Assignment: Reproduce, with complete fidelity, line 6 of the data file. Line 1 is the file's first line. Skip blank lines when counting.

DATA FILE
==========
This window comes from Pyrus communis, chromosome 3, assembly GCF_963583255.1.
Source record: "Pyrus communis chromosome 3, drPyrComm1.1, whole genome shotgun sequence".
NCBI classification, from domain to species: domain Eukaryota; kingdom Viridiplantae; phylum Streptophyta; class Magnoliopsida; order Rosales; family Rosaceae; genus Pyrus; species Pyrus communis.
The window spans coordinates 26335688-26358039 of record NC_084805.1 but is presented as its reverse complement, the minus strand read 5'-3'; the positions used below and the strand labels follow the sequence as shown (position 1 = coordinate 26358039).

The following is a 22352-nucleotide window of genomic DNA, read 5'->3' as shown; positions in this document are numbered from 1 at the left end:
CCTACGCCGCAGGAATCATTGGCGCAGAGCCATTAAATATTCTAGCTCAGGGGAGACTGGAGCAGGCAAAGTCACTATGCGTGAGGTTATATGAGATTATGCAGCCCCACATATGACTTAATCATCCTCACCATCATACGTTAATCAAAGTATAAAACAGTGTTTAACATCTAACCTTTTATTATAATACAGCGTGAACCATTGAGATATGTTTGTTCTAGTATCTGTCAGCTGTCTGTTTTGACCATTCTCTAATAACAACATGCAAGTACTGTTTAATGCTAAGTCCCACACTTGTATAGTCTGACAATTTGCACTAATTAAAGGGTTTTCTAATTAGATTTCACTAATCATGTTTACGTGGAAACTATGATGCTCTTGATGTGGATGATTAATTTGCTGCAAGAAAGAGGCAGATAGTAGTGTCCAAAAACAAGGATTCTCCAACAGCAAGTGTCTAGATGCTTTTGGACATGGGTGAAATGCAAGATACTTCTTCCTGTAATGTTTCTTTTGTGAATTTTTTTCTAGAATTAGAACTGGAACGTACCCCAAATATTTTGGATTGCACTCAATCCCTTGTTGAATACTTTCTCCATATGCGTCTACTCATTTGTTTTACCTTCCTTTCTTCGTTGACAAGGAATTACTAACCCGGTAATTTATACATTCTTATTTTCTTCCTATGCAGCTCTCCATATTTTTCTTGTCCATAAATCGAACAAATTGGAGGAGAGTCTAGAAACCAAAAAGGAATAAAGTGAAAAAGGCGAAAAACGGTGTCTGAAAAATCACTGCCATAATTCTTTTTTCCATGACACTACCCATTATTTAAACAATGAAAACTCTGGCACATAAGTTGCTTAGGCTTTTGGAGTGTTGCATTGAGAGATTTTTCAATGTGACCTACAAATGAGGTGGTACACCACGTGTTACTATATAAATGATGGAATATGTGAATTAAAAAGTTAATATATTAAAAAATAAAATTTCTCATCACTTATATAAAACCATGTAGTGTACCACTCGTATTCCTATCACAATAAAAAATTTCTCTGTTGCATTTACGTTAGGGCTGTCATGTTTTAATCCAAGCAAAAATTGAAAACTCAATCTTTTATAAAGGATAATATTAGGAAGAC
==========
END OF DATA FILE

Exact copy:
CCTACGCCGCAGGAATCATTGGCGCAGAGCCATTAAATATTCTAGCTCAGGGGAGACTGGAGCAGGCAAAGTCACTATGCGTGAGGTTATATGAGATTATGCAGCCCCACATATGACTTAATCATCCTCACCATCATACGTTAATCAAAGTATAAAACAGTGTTTAACATCTAACCTTTTATTATAATACAGCGTGAACCATTGAGATATGTTTGTTCTAGTATCTGTCAGCTGTCTGTTTTGACCATTCTCTAATAACAACATGCAAGTACTGTTTAATGCTAAGTCCCACACTTGTATAGTCTGACAATTTGCACTAATTAAAGGGTTTTCTAATTAGATTTCACTAATCATGTTTACGTGGAAACTATGATGCTCTTGATGTGGATGATTAATTTGCTGCAAGAAAGAGGCAGATAGTAGTGTCCAAAAACAAGGATTCTCCAACAGCAAGTGTCTAGATGCTTTTGGACATGGGTGAAATGCAAGATACTTCTTCCTGTAATGTTTCTTTTGTGAATTTTTTTCTAGAATTAGAACTGGAACGTACCCCAAATATTTTGGATTGCACTCAATCCCTTGTTGAATACTTTCTCCATATGCGTCTACTCATTTGTTTTACCTTCCTTTCTTCGTTGACAAGGAATTACTAACCCGGTAATTTATACATTCTTATTTTCTTCCTATGCAGCTCTCCATATTTTTCTTGTCCATAAATCGAACAAATTGGAGGAGAGTCTAGAAACCAAAAAGGAATAAAGTGAAAAAGGCGAAAAACGGTGTCTGAAAAATCACTGCCATAATTCTTTTTTCCATGACACTACCCATTATTTAAACAATGAAAACTCTGGCACATAAGTTGCTTAGGCTTTTGGAGTGTTGCATTGAGAGATTTTTCAATGTGACCTACAAATGAGGTGGTACACCACGTGTTACTATATAAATGATGGAATATGTGAATTAAAAAGTTAATATATTAAAAAATAAAATTTCTCATCACTTATATAAAACCATGTAGTGTACCACTCGTATTCCTATCACAATAAAAAATTTCTCTGTTGCATTTACGTTAGGGCTGTCATGTTTTAATCCAAGCAAAAATTGAAAACTCAATCTTTTATAAAGGATAATATTAGGAAGAC